Spears, Federline back in court over custody

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Hollywood's highest-profile custody battle was back in court Friday, with Britney Spears and Kevin Federline going behind closed doors to work out custody arrangements for their two young sons.

Spears arrived at the courthouse in her white Mercedes-Benz convertible and giggled when reporters asked her outside the courtroom if she was nervous.

She was escorted by sheriff's deputies and wore a black print dress and cowgirl boots. Her brown hair was lightly streaked with blonde highlights, and she carried a large handbag.

Federline, her ex-husband, reached the courtroom a few minutes after Spears. He was wearing a gray pinstriped suit and an earring in his right ear.

Both were under court order to attend the proceedings.

They were asked to stand, raise their right hands and swear to tell the truth, which they did.

A few moments later, Superior Court Commissioner Scott Gordon closed the hearing to the media at the request of Spears' lawyer, Sorrell Trope.

Trope was expected to argue that Spears had complied with court orders and should regain the shared custody she lost earlier this month.

Earlier in the day, a lawyer for Spears won a motion to bar videotaping of deposition testimony in the case.

Spears' lawyer, Thomas Paine Dunlap, argued that video of the depositions would almost certainly wind up on YouTube. He said his celebrity client had a right to be protected from that exposure.

Gordon made his ruling on the matter despite his concern that Spears is constantly courting "inordinate amounts of media," which he said runs counter to her expressed desire for privacy.

"I'm not chastising her," Gordon said. "She's an adult. But what I'm saying is someone who is always going to places where there is an inordinate amount of media, it doesn't square."

Dunlap countered that the pop star was not trying to create media attention.

"If she goes to Starbucks, there's media there. If she goes shopping, there's media there," he said.

Attorney Mark Vincent Kaplan, who represents Federline, said his client wanted the depositions to be videotaped to preserve the demeanor of witnesses who testify during the closed sessions.

After the commissioner's ruling, Kaplan asked that experts and other parties be allowed to be present to see how witnesses responded.

Gordon said he would allow two people to observe the witnesses.

In preparation for the day's proceedings, a special metal detector was installed outside the courtroom. Officials confiscated cell phones from people arriving on the floor to prevent media, attorneys and spectators from taking pictures in the courtroom.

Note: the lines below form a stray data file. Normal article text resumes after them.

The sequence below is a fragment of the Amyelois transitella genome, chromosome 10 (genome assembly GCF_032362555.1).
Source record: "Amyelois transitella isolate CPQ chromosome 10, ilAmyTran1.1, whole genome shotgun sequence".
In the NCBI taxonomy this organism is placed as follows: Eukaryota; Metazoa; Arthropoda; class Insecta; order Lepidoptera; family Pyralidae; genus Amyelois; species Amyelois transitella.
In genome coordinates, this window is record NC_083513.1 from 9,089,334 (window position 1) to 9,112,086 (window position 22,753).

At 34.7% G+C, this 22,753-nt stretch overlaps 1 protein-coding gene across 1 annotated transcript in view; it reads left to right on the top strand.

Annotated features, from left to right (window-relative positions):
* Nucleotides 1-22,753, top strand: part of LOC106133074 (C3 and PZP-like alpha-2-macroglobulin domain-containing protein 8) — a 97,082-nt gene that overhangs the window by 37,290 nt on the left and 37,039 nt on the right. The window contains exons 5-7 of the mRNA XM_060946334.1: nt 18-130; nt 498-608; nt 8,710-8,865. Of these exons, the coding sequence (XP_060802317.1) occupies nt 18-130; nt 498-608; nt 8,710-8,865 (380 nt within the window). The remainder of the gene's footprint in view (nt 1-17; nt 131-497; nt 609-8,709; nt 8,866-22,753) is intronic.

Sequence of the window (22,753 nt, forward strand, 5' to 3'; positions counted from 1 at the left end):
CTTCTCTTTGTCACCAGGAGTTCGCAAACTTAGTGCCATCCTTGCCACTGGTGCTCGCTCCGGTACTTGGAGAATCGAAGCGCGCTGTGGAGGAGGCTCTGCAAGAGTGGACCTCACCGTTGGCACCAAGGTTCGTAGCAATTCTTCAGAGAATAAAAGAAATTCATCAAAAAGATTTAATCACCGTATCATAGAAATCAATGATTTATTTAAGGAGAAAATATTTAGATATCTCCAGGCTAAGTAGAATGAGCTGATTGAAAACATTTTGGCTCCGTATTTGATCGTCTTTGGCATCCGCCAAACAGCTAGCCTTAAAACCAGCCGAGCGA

The process caused a backup of lawyers who had to empty brief cases for inspection.

During the morning hearing, Dunlap complained that he was being forced to do things he had never done before to get into a courtroom.

Gordon responded dryly, "This may be the manufacture of your client."

Outside the courthouse, about 40 members of the media gathered more than two hours before the afternoon hearing, and half a dozen satellite TV broadcast trucks lined the busy, downtown street.

Reporters and photographers snacked and chatted, trying to figure out which of the several courthouse entrances the celebrities might use.

Larry Mays, 59, stood among the crowd wearing a banner reading, "Ask Jesus to Save You Now." He said he routinely stakes out court proceedings involving celebrities.

"The cameras help me get the message out," he said.

Gordon has previously said there was evidence that Spears is a "habitual, frequent and continuous" user of drugs and alcohol, withdrew approval for her to even visit the children after finding she had failed to comply with some conditions for shared custody.

He later withdrew the ban and allowed her to visit Sean Preston, 2, and Jayden James, 1 -- but only in the presence of a court-approved monitor.

The order by Gordon was tough and unambiguous.

Spears was to undergo random drug and alcohol tests and meet weekly with a parenting coach who would report back to the court about her parenting skills.

Spears and Federline also were prohibited from making derogatory remarks about each other in their children's presence and from using "corporal punishment" to discipline them.

Both parents also were ordered to complete the court's "Parenting Without Conflict" class.

The custody fight has played out on a public stage, with paparazzi and celebrity Web sites reporting on the former couple's every move -- including sightings of Spears driving with her sons and a monitor in Beverly Hills.
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